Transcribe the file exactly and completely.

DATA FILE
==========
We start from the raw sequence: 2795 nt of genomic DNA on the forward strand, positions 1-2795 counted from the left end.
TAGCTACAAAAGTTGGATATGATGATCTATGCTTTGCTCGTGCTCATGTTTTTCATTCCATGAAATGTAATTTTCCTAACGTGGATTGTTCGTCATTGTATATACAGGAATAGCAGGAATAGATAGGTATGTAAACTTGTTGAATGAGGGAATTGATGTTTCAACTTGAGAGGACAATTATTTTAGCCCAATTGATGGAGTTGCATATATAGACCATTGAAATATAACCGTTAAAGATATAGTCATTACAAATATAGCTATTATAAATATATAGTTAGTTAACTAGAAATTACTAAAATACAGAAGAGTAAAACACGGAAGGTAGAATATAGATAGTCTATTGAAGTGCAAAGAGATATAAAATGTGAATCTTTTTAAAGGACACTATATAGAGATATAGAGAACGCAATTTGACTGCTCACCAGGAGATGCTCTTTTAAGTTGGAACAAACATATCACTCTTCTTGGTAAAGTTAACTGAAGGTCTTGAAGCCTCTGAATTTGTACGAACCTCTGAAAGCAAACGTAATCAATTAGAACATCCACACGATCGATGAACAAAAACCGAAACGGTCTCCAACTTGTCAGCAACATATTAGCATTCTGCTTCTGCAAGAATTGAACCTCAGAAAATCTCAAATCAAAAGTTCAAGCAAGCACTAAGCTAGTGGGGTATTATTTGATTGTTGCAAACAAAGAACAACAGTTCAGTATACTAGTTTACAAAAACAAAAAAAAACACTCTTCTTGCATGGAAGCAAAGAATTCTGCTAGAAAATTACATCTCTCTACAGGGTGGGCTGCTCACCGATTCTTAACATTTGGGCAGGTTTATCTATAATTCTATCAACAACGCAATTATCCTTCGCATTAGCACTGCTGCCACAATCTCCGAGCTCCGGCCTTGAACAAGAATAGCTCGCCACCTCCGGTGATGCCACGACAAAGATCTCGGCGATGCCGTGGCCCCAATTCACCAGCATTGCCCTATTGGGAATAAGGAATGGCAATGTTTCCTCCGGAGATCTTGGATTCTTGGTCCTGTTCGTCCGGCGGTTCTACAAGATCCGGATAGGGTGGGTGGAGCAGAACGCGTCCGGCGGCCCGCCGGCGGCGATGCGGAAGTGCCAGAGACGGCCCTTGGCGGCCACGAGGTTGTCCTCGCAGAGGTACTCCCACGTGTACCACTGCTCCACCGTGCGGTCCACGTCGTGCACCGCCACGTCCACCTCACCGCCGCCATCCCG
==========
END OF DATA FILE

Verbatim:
We start from the raw sequence: 2795 nt of genomic DNA on the forward strand, positions 1-2795 counted from the left end.
TAGCTACAAAAGTTGGATATGATGATCTATGCTTTGCTCGTGCTCATGTTTTTCATTCCATGAAATGTAATTTTCCTAACGTGGATTGTTCGTCATTGTATATACAGGAATAGCAGGAATAGATAGGTATGTAAACTTGTTGAATGAGGGAATTGATGTTTCAACTTGAGAGGACAATTATTTTAGCCCAATTGATGGAGTTGCATATATAGACCATTGAAATATAACCGTTAAAGATATAGTCATTACAAATATAGCTATTATAAATATATAGTTAGTTAACTAGAAATTACTAAAATACAGAAGAGTAAAACACGGAAGGTAGAATATAGATAGTCTATTGAAGTGCAAAGAGATATAAAATGTGAATCTTTTTAAAGGACACTATATAGAGATATAGAGAACGCAATTTGACTGCTCACCAGGAGATGCTCTTTTAAGTTGGAACAAACATATCACTCTTCTTGGTAAAGTTAACTGAAGGTCTTGAAGCCTCTGAATTTGTACGAACCTCTGAAAGCAAACGTAATCAATTAGAACATCCACACGATCGATGAACAAAAACCGAAACGGTCTCCAACTTGTCAGCAACATATTAGCATTCTGCTTCTGCAAGAATTGAACCTCAGAAAATCTCAAATCAAAAGTTCAAGCAAGCACTAAGCTAGTGGGGTATTATTTGATTGTTGCAAACAAAGAACAACAGTTCAGTATACTAGTTTACAAAAACAAAAAAAAACACTCTTCTTGCATGGAAGCAAAGAATTCTGCTAGAAAATTACATCTCTCTACAGGGTGGGCTGCTCACCGATTCTTAACATTTGGGCAGGTTTATCTATAATTCTATCAACAACGCAATTATCCTTCGCATTAGCACTGCTGCCACAATCTCCGAGCTCCGGCCTTGAACAAGAATAGCTCGCCACCTCCGGTGATGCCACGACAAAGATCTCGGCGATGCCGTGGCCCCAATTCACCAGCATTGCCCTATTGGGAATAAGGAATGGCAATGTTTCCTCCGGAGATCTTGGATTCTTGGTCCTGTTCGTCCGGCGGTTCTACAAGATCCGGATAGGGTGGGTGGAGCAGAACGCGTCCGGCGGCCCGCCGGCGGCGATGCGGAAGTGCCAGAGACGGCCCTTGGCGGCCACGAGGTTGTCCTCGCAGAGGTACTCCCACGTGTACCACTGCTCCACCGTGCGGTCCACGTCGTGCACCGCCACGTCCACCTCACCGCCGCCATCCCG